Palm Coast, FL - It is important to know who you are letting into your home, even if they seem legitimate.
According to a report from the Flagler County Sheriff's Office obtained by News Daytona Beach, an 81-year-old woman was visited by a man who claimed he worked for the "water department." The man – described as a Hispanic male, 5'4" in his late to early 30's – told the woman that there was an issue with the water main in the area and there are eight other people with no water.
The woman told the man that she had water, but he still asked if he could come in and "test" the water in her home, so she allowed him in.
The subject told her that he had put blue dye in the water main outside the residence and he needed to see if the dye was coming out of any faucets. So, he went into each bathroom and turned on the sinks and showers.
According to her narrative, she felt that something was off about the subject so she kept an eye on him as he went through the house. She also stated that the man asked if her dog was friendly, but she said it can be aggressive if need be.
While in the home, the man apparently talked to someone else on a radio, but she couldn't make out what he was saying. He also wore a lanyard with an ID, but the woman could not see what it said.
After he was finished going through the house, he asked the woman to watch the water in the kitchen for one minute to see if any dye was coming out. He advised her that he was going to step outside for a moment and come back. Once a minute had passed, she noticed that the subject was nowhere to be seen.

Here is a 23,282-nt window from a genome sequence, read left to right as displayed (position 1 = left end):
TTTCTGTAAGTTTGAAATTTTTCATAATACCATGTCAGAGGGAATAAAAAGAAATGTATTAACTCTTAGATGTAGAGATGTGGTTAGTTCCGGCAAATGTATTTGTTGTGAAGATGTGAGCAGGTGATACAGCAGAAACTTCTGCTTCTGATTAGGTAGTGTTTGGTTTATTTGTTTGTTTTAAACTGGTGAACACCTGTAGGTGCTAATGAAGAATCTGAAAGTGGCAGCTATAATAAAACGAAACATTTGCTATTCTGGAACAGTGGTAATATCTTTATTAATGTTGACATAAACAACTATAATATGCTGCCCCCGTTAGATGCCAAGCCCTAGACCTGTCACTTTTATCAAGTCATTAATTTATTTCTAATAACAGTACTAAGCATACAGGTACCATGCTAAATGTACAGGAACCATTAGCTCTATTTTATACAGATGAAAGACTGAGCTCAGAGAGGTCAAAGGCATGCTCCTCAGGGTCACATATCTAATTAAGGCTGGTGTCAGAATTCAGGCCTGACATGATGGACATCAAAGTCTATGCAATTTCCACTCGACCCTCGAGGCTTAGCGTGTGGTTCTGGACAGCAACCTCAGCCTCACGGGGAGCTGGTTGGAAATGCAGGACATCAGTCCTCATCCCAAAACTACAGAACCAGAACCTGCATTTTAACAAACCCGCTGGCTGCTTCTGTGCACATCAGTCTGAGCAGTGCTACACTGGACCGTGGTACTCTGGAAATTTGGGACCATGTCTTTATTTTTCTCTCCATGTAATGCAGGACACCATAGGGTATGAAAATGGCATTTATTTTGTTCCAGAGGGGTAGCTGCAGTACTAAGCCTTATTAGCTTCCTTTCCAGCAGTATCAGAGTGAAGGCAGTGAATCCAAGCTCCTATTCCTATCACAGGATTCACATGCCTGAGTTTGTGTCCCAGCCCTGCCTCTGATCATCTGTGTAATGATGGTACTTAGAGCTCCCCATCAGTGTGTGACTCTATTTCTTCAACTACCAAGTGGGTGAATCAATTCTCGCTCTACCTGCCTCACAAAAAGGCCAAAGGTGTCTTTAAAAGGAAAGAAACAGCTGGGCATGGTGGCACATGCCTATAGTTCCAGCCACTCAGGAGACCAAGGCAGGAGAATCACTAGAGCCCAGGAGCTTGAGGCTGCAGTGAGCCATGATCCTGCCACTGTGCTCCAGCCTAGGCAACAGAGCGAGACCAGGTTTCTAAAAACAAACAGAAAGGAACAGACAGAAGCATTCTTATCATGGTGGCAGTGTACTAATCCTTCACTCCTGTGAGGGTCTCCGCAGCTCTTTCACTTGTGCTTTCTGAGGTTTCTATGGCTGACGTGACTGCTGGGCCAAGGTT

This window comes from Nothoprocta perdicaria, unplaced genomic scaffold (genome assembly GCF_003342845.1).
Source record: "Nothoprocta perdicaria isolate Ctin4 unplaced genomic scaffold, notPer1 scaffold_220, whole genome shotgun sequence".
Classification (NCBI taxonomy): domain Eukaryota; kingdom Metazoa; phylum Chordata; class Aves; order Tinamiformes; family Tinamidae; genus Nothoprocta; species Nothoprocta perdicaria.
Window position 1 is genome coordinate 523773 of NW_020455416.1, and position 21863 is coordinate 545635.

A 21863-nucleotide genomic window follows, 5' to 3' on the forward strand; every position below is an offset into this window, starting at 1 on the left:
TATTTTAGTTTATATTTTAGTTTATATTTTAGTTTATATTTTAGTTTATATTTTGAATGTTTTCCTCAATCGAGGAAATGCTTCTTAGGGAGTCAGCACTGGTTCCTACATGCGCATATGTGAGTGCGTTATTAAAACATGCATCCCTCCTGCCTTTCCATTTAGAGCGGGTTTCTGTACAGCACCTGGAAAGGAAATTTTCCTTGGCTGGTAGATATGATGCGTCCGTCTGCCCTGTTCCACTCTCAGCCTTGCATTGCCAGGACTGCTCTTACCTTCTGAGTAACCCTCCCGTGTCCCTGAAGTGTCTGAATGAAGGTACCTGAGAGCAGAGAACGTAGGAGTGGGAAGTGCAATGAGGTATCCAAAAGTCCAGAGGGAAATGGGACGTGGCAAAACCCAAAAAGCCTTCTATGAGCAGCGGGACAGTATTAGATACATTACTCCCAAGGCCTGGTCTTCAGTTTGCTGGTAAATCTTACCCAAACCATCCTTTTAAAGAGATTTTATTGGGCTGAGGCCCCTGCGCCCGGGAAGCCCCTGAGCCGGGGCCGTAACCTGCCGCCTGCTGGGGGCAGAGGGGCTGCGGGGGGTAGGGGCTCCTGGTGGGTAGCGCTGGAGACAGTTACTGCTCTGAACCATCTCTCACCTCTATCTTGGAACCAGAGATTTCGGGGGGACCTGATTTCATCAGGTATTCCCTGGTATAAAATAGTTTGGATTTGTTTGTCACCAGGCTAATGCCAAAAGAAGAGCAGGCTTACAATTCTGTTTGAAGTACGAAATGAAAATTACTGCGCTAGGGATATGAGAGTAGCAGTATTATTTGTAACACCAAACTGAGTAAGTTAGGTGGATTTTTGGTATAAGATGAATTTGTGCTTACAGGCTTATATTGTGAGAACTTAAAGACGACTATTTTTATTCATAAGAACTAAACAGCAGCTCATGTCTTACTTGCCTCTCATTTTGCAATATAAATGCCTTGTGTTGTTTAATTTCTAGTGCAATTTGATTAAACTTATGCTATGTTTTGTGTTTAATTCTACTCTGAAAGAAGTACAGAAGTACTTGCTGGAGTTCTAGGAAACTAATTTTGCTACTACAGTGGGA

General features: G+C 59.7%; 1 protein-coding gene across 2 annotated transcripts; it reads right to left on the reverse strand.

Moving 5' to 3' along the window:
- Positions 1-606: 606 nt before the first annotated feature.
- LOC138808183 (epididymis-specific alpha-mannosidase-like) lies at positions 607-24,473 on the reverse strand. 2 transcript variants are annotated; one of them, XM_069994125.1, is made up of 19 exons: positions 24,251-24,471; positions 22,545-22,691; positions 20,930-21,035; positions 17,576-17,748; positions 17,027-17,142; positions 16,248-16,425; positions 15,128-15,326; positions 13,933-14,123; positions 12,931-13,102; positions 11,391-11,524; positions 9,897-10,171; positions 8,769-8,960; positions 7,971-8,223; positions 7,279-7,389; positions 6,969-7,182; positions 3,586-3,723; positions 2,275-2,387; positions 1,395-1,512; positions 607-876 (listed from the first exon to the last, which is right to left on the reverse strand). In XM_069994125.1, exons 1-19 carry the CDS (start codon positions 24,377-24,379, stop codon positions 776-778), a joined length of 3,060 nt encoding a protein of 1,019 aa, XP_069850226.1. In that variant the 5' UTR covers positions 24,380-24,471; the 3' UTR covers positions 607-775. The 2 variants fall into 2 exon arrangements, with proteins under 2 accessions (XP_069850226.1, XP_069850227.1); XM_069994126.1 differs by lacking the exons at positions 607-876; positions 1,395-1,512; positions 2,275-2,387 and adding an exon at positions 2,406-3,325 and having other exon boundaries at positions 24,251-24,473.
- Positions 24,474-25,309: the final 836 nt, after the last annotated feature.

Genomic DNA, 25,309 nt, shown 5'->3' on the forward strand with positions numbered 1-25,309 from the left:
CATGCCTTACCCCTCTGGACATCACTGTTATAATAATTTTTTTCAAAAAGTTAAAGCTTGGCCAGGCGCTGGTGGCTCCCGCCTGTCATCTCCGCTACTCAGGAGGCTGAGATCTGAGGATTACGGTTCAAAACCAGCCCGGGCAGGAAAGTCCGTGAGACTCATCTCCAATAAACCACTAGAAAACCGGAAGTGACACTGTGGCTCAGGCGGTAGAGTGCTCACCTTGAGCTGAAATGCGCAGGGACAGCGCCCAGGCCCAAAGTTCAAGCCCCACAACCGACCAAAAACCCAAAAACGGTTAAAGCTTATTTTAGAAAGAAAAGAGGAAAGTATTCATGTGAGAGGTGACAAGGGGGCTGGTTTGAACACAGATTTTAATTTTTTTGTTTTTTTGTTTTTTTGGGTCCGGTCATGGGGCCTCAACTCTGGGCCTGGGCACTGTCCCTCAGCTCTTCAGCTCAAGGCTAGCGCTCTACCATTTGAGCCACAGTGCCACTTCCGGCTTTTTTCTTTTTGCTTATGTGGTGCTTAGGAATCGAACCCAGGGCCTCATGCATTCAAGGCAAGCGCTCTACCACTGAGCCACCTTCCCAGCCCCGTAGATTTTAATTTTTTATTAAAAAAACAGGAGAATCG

Following the incident, the woman called the City of Palm Coast and asked if they sent someone to test her water. The worker advised the woman that they did not send any technician out to her address and there were no present issues in the area. That's when they advised her to call law enforcement.
Flagler County Sheriff Rick Staly talked to News Daytona Beach about the incident and said that, unfortunately, this is actually a common type of scam people try to pull.
"They go into homes, distract the homeowner claiming that they're somebody else while their accomplice or themselves steal from them," said Staly. "We always encourage our residents to never let a stranger into their homes."
If you’re not sure about who’s at your door and they claim to be from a utility department or the government, Sheriff Staly says the first thing you should do is don’t let them in, lock your door and call the company or agency to verify who is on your property. There’s no harm in being too careful.
"Call the utility company, call the county or call the city," said Staly. "Verify who they are."
While the woman in the aforementioned incident let the suspect inside, Staly said she did the right thing by following him around the house and by calling the City of Palm Coast to see if someone was supposed to be there. But, it's still recommended that residents do not let someone in without calling their agency/company first.
Another important tip to remember is to look for uniforms and whether or not they have an ID.
"Government workers will have an ID, ask to see that. They also wear some type of uniform."
If you feel that you or someone you know may have fallen victim to an incident like this contact law enforcement immediately.